Companies are interested in any process or procedure that can improve supply chain efficiency. The process of shipping goods to all of the many places they are needed consumes a significant portion of any firm's budget and time.
According to EBN contributor Douglas Alexander, one particular form of strategy could soon become a more prominent part of such efforts. He noted that companies that enjoy close relationships with their trading partners can create loops of production and availability, turning customers into suppliers and vice versa.
Loops in the chain
According to Alexander, more companies are eager to add new supply links to the chain from existing partners. Many companies can find redundancies in their partner environments, where a customer can be chosen as the source for a necessary part or material. These companies are often small and medium-sized businesses and strengthening them can reciprocally empower large manufacturers and distributors.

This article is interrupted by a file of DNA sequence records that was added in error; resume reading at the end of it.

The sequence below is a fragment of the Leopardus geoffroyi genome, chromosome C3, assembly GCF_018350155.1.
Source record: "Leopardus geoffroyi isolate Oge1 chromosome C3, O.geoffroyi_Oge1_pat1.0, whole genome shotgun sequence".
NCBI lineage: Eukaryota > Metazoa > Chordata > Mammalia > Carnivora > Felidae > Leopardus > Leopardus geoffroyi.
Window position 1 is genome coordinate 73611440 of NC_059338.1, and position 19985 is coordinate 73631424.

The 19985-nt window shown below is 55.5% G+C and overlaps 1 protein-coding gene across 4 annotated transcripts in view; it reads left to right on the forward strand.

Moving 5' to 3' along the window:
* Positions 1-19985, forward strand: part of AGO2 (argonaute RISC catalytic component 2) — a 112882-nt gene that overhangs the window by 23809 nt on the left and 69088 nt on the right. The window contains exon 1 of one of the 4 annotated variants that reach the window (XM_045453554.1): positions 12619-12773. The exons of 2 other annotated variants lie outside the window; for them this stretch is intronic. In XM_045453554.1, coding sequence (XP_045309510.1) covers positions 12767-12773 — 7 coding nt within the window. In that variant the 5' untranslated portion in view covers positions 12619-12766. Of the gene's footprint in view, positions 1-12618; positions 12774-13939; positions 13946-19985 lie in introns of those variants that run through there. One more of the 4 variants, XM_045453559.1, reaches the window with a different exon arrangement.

Alexander suggested that IBM is one prime example of a company prospering from purchasing from its own suppliers. He explained that the technique is especially successful at IBM because many of its products are well suited to the SMB market, thus making it easier to close the loop and establish connections that run both ways.
The small companies that enter into the supply chain environment for large corporations often see excellent results, according to Alexander. He explained that a recent market overview found a dramatic spike in revenue for SMBs supplying multinationals. Creating a thriving class of small companies has benefits for both those firms and the large companies, deepening the case for close integration between partners of various sizes, each keeping the other strong to encourage future stability and uninterrupted revenue streams.
Strong B2B integration between trading partners becomes even more important when the links and connections between those companies change and deepen. Keeping systems like EDI strong with such a policy in place would then increase the speed of two transactions instead of one.
The suppliers' status as SMBs may mean they lack the proper connections for full B2B integration. Fortunately, according to Logistics Viewpoints contributor Chris Jones, there is a way around this. He explained that large companies with strong integration infrastructures can create systems that accommodate smaller partners, making it possible to establish an efficient link with those companies as though they were significantly larger than they are.